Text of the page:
Bold Linkin specs and pricing
Bold offers both the 135mm and 150mm bikes in two build options: Ultimate or Pro.
The Linkin 150 Ultimate has a Fox 36 Float Factory Grip 2 Air 150mm fork and Fox Nude 5T Factory EVOL Trunnion shock. The drivetrain is SRAM's wireless XX1 Eagle system while Shimano's XTR brakes bring the bike to a stop. The bike rolls on DT Swiss XMC 1501 Spline CL fitted with Maxxis Minion DHF and Dissector, both 2.6in.
The Linkin 150 Pro is almost a full house of Shimano's XT groupset with the exception of Race Face's Next R carbon cranks to save a little weight. Fox still handles the rear suspension and upfront you get an Ohlins RXF36 m.2 Air fork. DT Swiss wheels of the Ultimate are switched for Syncros' Revelstoke 1.5 wheels although the tires stay the same as the Ultimate.
Including the Save The Day kits, weights for the 150 Ultimate and Pro are claimed to be 13.4kg and 14.3kg respectively.
Fox handles the Linkin 135 Ultimate suspension with a Fox 36 Float Performance Elite Grip 2 Air 140mm fork and Fox Nude 5T EVOL Trunnion shock. The drivetrain is a bit mix-and-match with a SRAM X01 Eagle AXS derailleur, GX crankset, GX cassette and GX AXS shifter. Braking is handled by Shimano four-pot XT brakes on big 203/180mm rotors. The wheelset is DT Swiss XM 1850 Spline and Maxxis quick but grippy Dissector tires in 2.6in are fitted front and rear.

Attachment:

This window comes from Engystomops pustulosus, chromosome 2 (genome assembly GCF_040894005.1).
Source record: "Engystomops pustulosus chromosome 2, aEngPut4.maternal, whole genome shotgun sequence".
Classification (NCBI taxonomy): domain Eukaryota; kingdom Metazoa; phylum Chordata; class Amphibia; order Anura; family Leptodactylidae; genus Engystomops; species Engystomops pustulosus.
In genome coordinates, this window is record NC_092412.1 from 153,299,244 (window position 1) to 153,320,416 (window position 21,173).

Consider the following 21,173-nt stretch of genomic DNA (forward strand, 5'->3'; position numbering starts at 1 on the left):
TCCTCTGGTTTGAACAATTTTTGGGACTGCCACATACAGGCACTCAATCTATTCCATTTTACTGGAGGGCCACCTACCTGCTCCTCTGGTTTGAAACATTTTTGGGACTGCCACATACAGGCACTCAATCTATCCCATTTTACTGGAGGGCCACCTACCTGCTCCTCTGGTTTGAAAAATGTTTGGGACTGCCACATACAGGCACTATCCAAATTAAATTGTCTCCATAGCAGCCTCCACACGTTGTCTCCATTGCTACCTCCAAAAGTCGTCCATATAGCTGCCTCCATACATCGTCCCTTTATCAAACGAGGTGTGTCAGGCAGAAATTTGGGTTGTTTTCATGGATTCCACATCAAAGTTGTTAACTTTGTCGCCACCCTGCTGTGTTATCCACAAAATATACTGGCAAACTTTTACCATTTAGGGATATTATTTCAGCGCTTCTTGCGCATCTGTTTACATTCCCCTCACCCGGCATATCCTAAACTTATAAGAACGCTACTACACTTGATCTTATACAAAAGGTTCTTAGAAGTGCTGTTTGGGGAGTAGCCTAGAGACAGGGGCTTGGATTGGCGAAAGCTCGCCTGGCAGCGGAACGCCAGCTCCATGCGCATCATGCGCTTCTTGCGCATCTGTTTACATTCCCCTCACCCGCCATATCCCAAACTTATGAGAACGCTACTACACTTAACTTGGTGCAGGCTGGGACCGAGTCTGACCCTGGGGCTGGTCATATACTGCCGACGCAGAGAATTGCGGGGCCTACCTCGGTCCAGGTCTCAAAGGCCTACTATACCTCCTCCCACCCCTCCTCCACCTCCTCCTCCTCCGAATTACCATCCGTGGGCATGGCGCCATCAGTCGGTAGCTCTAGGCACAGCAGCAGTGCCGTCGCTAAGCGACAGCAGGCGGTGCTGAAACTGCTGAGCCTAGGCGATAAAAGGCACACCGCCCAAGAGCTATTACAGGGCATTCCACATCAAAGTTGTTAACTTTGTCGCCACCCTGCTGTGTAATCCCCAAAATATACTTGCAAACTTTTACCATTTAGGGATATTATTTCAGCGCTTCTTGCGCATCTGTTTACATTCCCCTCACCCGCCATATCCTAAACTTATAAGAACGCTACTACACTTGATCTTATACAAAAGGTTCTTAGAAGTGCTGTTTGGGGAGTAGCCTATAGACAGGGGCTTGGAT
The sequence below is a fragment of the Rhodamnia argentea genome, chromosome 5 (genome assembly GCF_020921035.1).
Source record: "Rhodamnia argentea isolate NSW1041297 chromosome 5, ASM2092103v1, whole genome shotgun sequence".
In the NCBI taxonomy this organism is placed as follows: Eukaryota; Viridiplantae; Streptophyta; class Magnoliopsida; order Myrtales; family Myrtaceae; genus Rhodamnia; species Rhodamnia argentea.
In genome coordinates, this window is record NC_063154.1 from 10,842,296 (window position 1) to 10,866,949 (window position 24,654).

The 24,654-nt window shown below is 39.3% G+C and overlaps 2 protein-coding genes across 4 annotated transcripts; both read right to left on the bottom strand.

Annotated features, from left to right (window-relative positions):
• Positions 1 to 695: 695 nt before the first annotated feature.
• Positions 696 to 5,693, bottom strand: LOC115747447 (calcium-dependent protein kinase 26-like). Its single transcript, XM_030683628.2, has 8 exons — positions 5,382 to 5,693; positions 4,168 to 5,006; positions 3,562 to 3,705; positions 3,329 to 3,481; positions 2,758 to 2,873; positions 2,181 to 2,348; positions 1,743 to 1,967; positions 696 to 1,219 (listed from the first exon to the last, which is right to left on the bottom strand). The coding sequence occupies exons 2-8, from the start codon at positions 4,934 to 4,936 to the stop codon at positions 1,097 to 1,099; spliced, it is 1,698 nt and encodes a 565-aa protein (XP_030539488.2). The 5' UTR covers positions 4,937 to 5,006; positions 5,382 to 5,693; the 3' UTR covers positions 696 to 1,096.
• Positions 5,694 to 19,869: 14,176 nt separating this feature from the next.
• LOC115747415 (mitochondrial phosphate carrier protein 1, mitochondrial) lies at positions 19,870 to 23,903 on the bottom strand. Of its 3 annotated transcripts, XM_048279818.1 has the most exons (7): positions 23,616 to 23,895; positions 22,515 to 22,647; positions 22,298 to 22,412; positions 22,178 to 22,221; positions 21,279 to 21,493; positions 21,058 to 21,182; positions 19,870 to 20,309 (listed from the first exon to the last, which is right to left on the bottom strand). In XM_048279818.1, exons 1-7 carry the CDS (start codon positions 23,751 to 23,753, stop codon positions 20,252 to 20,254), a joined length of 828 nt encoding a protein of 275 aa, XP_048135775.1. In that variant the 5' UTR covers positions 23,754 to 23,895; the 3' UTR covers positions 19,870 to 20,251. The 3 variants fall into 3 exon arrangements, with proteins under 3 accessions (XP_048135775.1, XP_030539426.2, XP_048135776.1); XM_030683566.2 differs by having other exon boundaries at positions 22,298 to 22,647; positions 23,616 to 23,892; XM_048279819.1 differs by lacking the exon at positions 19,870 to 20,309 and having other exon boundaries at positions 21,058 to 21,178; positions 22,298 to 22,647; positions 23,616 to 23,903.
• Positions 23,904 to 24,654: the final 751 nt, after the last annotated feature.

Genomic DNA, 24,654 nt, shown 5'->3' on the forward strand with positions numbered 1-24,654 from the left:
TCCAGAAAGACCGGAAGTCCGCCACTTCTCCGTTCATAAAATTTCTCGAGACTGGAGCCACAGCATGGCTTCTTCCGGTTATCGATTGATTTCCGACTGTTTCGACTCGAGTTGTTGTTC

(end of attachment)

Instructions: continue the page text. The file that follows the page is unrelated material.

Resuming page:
Finally, the Linkin 135 Pro has a RockShox Pike Select RC Air fork paired with a RockShox Deluxe Select RL3. The drivetrain is a mechanical GX Eagle setup from SRAM and the stopping equipment is Shimano's SLX four-piston brakes. As with the Ultimate, the Pro features Dissector tires which are fitted to Syncros Revelstoke 2.0 wheels which have a 30mm internal rim width.
Bold states that both the 135 Ultimate and Pro weigh in at 14.3kg including the Save The Day kit.
All the finishing kit for both the Ultimate and Pro models comes from Syncros' catalog with all bike featuring the Hixon bar, Duncan dropper, Tofino seat and Syncros Eco Sealant.
The Linkin is also available as a frameset option (with or without a shock) which includes an impressive amount of kit. The frame includes a Fox Nude 5T Factory Evol shock, Syncros Hixon iC Carbon (with grips), a Syncros Duncan dropper post, Link kit for 135 & 150mm travel, Tracloc remote control shifter kit, Syncros Acros Pro headset system, Save the Day Kit and a Syncros rear axle. Frame only weighs in at 3099g plus an extra 400g for the Save The Day kit.
Pricing and availability for the Linkin is still to be announced.